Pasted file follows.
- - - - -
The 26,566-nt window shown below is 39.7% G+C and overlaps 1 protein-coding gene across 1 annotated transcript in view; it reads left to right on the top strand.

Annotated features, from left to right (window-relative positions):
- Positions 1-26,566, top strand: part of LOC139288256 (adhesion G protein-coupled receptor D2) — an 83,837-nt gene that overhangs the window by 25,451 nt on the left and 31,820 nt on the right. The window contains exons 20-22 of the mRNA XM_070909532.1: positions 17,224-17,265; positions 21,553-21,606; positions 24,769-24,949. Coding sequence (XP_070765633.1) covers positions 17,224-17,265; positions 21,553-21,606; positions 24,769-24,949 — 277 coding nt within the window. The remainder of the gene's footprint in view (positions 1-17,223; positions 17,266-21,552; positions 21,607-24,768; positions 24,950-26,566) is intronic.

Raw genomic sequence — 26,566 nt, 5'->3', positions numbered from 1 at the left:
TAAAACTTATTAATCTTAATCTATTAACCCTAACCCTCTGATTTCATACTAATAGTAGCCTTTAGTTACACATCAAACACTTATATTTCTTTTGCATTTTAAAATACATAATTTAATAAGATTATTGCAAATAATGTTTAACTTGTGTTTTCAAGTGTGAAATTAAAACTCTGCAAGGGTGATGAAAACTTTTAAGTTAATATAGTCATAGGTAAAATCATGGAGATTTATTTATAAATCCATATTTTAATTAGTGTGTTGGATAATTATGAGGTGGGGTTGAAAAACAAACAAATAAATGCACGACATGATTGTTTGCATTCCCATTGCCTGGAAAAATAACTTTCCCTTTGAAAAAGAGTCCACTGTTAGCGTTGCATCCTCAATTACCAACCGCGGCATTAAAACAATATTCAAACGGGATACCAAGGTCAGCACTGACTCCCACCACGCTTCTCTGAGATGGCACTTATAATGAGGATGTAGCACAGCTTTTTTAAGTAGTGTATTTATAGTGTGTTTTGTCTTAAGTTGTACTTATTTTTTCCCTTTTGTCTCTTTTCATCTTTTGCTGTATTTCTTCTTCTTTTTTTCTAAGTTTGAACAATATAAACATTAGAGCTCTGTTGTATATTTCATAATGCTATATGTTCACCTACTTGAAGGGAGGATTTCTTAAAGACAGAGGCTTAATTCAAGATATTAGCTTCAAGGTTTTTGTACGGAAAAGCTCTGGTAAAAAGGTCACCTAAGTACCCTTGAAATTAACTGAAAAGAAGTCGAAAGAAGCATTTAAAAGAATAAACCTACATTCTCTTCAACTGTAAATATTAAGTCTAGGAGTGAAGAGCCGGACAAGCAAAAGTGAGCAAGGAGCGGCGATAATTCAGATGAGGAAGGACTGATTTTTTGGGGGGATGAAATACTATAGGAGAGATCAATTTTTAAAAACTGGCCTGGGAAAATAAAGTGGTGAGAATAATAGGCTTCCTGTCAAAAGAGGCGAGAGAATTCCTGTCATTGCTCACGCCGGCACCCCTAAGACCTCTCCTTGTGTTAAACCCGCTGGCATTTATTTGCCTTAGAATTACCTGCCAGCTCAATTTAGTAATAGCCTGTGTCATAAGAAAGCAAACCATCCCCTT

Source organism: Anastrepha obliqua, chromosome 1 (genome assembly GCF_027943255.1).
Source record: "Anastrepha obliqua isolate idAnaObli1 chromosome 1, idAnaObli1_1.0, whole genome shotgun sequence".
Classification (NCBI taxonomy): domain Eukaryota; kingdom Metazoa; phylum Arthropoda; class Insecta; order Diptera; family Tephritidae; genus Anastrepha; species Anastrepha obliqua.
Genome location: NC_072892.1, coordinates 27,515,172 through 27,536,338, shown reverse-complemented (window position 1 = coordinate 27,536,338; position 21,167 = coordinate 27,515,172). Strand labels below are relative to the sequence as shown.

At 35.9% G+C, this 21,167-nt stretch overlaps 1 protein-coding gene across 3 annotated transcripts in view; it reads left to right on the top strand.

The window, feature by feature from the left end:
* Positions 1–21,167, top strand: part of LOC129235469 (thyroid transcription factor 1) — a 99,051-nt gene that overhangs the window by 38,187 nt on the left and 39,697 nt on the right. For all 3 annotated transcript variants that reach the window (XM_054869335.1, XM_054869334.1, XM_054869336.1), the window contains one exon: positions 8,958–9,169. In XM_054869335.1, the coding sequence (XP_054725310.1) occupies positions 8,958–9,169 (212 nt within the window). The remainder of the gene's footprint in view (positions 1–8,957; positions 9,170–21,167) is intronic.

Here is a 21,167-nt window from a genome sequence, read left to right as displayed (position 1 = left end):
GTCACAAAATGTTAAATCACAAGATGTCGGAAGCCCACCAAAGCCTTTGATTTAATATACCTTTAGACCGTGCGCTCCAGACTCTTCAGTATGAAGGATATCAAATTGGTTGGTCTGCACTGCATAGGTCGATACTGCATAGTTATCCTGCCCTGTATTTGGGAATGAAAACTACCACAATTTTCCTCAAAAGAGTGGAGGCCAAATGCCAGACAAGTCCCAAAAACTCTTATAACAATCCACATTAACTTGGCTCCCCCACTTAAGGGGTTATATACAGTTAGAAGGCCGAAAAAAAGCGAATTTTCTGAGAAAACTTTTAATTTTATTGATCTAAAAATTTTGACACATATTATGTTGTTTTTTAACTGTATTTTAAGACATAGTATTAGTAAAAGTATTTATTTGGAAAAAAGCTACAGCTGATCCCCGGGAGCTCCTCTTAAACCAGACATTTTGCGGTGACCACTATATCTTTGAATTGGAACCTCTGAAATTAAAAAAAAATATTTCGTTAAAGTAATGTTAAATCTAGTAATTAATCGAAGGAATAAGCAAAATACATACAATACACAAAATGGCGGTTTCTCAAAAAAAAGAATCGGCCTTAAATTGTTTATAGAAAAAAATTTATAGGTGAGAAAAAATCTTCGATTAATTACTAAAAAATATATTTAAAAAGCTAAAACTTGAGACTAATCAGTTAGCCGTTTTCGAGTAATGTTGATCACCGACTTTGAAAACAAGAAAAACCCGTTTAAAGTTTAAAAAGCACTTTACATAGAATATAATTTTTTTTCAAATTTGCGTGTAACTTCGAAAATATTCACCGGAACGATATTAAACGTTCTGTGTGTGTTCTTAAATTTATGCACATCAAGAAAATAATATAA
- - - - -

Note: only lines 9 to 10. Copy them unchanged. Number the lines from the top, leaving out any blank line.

Genome location: NC_072892.1, coordinates 27,515,172 through 27,536,338, shown reverse-complemented (window position 1 = coordinate 27,536,338; position 21,167 = coordinate 27,515,172). Strand labels below are relative to the sequence as shown.

At 35.9% G+C, this 21,167-nt stretch overlaps 1 protein-coding gene across 3 annotated transcripts in view; it reads left to right on the top strand.